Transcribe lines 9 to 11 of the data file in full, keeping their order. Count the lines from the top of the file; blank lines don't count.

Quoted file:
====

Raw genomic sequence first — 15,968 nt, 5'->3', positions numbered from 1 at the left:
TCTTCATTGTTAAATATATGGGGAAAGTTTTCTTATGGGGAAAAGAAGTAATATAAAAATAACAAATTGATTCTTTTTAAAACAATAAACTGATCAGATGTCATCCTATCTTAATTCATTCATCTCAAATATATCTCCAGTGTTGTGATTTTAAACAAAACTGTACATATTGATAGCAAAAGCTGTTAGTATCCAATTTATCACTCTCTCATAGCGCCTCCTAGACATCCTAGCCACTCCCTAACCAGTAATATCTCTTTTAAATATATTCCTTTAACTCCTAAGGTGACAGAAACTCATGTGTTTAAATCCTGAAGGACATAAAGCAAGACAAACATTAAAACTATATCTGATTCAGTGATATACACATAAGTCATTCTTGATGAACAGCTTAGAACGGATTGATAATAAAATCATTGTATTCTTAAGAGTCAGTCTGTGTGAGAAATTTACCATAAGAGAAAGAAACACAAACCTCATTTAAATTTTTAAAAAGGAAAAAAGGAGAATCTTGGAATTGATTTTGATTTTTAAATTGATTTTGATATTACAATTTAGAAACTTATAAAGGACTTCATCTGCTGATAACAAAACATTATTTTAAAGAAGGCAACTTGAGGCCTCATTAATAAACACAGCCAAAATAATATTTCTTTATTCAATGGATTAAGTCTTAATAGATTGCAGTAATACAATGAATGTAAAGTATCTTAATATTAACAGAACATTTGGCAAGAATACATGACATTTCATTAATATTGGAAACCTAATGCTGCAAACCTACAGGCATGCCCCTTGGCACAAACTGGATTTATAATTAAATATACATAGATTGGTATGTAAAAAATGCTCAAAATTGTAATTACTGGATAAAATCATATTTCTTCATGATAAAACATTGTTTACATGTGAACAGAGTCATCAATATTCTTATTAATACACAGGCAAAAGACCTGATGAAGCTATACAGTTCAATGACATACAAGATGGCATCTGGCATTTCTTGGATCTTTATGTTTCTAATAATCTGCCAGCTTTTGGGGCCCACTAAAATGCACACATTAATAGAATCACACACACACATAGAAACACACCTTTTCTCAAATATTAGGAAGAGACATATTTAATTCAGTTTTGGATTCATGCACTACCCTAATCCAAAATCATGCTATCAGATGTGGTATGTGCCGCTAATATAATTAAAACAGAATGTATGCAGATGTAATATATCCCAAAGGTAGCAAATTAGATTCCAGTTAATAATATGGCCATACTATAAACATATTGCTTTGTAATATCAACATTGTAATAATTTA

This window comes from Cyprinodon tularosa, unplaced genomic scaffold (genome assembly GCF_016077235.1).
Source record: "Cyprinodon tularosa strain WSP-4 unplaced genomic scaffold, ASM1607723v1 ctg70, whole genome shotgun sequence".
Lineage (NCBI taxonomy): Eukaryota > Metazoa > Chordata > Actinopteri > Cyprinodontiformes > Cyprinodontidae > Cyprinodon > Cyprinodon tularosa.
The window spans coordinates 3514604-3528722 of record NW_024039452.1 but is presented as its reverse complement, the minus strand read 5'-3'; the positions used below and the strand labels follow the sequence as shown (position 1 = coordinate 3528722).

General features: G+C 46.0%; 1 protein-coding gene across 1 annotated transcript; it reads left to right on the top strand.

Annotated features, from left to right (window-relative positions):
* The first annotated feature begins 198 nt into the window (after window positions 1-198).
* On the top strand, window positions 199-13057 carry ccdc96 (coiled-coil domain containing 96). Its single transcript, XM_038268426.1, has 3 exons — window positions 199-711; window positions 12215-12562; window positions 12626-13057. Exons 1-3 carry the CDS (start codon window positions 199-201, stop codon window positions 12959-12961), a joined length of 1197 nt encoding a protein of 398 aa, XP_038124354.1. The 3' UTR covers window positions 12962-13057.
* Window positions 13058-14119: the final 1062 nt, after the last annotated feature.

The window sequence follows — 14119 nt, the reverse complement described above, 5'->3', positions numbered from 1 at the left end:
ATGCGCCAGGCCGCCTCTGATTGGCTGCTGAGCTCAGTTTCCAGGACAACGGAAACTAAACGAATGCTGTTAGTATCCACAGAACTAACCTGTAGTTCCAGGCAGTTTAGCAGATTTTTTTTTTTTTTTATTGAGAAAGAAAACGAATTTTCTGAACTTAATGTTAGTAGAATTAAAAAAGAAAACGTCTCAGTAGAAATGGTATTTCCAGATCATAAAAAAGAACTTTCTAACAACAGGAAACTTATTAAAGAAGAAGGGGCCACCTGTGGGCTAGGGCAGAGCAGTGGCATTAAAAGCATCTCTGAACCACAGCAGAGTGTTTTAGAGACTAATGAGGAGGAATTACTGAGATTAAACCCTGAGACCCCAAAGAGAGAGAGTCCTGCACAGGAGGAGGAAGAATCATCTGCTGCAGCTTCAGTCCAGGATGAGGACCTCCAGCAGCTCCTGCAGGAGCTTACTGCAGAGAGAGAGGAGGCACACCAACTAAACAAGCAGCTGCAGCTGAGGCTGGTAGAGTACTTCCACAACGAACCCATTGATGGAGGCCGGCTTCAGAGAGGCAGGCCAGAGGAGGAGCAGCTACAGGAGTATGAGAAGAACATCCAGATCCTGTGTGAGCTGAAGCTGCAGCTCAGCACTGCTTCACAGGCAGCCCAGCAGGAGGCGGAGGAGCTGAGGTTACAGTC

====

* The first annotated feature begins 198 nt into the window (after window positions 1-198).
* On the top strand, window positions 199-13057 carry ccdc96 (coiled-coil domain containing 96). Its single transcript, XM_038268426.1, has 3 exons — window positions 199-711; window positions 12215-12562; window positions 12626-13057. Exons 1-3 carry the CDS (start codon window positions 199-201, stop codon window positions 12959-12961), a joined length of 1197 nt encoding a protein of 398 aa, XP_038124354.1. The 3' UTR covers window positions 12962-13057.
* Window positions 13058-14119: the final 1062 nt, after the last annotated feature.